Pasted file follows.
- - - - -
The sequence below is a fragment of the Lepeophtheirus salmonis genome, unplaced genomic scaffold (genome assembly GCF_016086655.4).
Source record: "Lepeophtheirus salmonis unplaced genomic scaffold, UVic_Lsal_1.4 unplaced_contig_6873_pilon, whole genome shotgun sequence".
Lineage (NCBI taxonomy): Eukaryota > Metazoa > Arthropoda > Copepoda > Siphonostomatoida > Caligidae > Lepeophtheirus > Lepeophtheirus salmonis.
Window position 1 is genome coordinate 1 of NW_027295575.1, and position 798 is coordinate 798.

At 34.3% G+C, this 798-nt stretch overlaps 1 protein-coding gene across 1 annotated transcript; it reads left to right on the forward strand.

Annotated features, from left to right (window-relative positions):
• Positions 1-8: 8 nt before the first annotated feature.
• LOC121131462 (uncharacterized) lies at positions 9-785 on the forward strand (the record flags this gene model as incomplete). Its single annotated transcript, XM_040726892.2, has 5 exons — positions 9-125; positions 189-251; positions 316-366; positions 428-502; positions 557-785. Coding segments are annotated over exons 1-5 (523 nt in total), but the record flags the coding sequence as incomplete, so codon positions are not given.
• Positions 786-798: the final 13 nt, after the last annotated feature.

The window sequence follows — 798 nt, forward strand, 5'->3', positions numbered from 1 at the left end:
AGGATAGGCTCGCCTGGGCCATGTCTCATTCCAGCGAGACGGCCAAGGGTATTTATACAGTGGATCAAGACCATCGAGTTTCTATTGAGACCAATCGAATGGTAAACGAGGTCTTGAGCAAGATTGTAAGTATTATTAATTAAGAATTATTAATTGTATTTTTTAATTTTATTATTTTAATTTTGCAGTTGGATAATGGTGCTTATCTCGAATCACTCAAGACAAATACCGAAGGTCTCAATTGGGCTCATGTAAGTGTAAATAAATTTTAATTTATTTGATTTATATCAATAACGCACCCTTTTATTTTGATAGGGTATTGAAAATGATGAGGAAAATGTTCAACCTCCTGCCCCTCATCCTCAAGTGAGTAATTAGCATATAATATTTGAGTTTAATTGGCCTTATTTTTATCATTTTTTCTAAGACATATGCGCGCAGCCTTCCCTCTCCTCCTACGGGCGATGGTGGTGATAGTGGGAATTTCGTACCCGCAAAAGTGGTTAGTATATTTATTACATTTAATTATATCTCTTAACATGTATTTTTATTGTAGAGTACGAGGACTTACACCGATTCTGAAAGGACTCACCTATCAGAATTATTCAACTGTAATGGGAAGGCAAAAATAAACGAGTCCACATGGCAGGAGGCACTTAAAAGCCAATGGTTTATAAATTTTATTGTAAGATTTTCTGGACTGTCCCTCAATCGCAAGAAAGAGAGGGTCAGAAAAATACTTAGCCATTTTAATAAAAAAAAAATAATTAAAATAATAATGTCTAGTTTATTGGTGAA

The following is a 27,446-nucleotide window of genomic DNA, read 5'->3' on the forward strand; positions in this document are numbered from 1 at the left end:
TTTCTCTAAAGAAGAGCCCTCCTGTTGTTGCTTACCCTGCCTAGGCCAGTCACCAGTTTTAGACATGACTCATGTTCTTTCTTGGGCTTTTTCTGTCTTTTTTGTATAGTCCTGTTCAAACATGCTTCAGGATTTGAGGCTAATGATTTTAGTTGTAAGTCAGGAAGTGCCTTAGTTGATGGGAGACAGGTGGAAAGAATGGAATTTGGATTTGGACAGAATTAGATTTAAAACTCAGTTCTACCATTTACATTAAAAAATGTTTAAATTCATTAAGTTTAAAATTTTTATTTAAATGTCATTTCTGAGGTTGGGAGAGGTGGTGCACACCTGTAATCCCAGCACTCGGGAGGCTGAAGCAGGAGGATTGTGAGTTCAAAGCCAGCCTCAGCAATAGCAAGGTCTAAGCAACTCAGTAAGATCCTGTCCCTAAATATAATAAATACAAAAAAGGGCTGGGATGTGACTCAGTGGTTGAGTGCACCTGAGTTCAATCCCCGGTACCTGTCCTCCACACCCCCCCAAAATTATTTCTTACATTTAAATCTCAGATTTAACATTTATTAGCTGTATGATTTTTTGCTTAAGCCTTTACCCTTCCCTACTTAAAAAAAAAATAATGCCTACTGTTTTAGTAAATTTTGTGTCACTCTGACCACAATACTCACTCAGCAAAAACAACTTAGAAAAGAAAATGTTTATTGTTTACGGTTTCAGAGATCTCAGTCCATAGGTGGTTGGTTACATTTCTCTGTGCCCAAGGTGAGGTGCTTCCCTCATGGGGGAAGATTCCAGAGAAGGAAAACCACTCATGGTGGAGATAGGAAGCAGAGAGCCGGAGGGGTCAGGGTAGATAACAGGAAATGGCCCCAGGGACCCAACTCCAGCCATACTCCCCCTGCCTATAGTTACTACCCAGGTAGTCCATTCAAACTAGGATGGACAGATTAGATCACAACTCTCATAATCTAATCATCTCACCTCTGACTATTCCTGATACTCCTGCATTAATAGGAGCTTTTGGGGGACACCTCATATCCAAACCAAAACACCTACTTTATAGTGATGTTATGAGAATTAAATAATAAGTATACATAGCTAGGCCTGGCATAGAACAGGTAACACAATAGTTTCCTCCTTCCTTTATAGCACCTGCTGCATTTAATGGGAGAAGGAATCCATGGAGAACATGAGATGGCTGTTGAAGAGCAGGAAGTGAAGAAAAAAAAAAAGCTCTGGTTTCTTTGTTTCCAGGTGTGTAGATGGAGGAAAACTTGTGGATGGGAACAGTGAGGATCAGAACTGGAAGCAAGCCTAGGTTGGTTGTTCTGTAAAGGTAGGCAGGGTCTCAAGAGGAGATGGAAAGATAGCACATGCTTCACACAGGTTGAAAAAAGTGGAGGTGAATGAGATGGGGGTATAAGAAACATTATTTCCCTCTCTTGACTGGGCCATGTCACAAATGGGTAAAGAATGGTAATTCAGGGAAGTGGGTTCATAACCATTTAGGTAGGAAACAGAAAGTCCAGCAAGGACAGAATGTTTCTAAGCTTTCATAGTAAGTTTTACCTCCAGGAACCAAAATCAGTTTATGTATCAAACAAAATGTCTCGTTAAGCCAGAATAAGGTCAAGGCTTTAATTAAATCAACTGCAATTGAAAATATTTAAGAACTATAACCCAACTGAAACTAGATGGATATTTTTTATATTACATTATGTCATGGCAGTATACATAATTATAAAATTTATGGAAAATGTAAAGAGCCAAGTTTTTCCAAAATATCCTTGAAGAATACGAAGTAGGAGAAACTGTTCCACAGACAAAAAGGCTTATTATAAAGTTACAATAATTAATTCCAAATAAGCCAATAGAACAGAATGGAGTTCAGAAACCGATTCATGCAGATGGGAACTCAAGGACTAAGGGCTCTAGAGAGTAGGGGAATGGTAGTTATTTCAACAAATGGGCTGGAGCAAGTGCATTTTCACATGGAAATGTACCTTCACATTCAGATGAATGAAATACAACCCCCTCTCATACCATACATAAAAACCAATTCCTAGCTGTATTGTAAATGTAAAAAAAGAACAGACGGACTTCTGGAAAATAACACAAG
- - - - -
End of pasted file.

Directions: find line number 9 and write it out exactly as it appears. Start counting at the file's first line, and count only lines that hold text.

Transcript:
• Positions 786-798: the final 13 nt, after the last annotated feature.